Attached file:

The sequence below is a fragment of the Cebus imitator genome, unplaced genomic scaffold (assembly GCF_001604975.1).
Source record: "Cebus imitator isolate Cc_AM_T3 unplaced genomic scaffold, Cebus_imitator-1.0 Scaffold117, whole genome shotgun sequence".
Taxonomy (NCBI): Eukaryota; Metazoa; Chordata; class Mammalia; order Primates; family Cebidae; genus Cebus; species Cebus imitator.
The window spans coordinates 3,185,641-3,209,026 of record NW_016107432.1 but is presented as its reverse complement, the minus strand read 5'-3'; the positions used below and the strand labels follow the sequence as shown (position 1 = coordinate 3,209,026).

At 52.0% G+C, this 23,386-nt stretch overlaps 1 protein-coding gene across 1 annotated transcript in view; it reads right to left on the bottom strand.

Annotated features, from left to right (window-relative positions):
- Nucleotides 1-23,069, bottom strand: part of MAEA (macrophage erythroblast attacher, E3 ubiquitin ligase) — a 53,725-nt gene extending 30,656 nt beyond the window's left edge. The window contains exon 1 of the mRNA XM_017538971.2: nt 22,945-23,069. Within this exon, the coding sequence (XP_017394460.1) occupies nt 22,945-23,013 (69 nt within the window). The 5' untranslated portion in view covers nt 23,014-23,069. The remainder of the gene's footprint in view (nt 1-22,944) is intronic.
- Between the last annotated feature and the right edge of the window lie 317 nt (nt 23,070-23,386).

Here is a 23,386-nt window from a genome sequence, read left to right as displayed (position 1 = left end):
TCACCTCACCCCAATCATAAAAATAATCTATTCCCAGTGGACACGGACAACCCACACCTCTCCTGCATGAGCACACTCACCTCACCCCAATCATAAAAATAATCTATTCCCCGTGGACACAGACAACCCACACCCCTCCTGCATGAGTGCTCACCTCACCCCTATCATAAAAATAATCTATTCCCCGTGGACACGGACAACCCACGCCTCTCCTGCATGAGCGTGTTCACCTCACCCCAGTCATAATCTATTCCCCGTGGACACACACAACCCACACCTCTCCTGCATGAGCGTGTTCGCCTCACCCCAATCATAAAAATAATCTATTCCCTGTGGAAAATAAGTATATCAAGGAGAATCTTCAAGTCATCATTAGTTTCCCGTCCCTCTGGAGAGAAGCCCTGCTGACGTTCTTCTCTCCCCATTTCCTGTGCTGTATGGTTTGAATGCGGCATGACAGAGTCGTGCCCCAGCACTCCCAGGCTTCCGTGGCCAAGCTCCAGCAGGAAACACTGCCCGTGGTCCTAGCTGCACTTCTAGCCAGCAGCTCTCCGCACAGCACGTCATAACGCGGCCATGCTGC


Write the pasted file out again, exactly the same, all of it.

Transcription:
The sequence below is a fragment of the Cebus imitator genome, unplaced genomic scaffold (assembly GCF_001604975.1).
Source record: "Cebus imitator isolate Cc_AM_T3 unplaced genomic scaffold, Cebus_imitator-1.0 Scaffold117, whole genome shotgun sequence".
Taxonomy (NCBI): Eukaryota; Metazoa; Chordata; class Mammalia; order Primates; family Cebidae; genus Cebus; species Cebus imitator.
The window spans coordinates 3,185,641-3,209,026 of record NW_016107432.1 but is presented as its reverse complement, the minus strand read 5'-3'; the positions used below and the strand labels follow the sequence as shown (position 1 = coordinate 3,209,026).

At 52.0% G+C, this 23,386-nt stretch overlaps 1 protein-coding gene across 1 annotated transcript in view; it reads right to left on the bottom strand.

Annotated features, from left to right (window-relative positions):
- Nucleotides 1-23,069, bottom strand: part of MAEA (macrophage erythroblast attacher, E3 ubiquitin ligase) — a 53,725-nt gene extending 30,656 nt beyond the window's left edge. The window contains exon 1 of the mRNA XM_017538971.2: nt 22,945-23,069. Within this exon, the coding sequence (XP_017394460.1) occupies nt 22,945-23,013 (69 nt within the window). The 5' untranslated portion in view covers nt 23,014-23,069. The remainder of the gene's footprint in view (nt 1-22,944) is intronic.
- Between the last annotated feature and the right edge of the window lie 317 nt (nt 23,070-23,386).

Here is a 23,386-nt window from a genome sequence, read left to right as displayed (position 1 = left end):
TCACCTCACCCCAATCATAAAAATAATCTATTCCCAGTGGACACGGACAACCCACACCTCTCCTGCATGAGCACACTCACCTCACCCCAATCATAAAAATAATCTATTCCCCGTGGACACAGACAACCCACACCCCTCCTGCATGAGTGCTCACCTCACCCCTATCATAAAAATAATCTATTCCCCGTGGACACGGACAACCCACGCCTCTCCTGCATGAGCGTGTTCACCTCACCCCAGTCATAATCTATTCCCCGTGGACACACACAACCCACACCTCTCCTGCATGAGCGTGTTCGCCTCACCCCAATCATAAAAATAATCTATTCCCTGTGGAAAATAAGTATATCAAGGAGAATCTTCAAGTCATCATTAGTTTCCCGTCCCTCTGGAGAGAAGCCCTGCTGACGTTCTTCTCTCCCCATTTCCTGTGCTGTATGGTTTGAATGCGGCATGACAGAGTCGTGCCCCAGCACTCCCAGGCTTCCGTGGCCAAGCTCCAGCAGGAAACACTGCCCGTGGTCCTAGCTGCACTTCTAGCCAGCAGCTCTCCGCACAGCACGTCATAACGCGGCCATGCTGC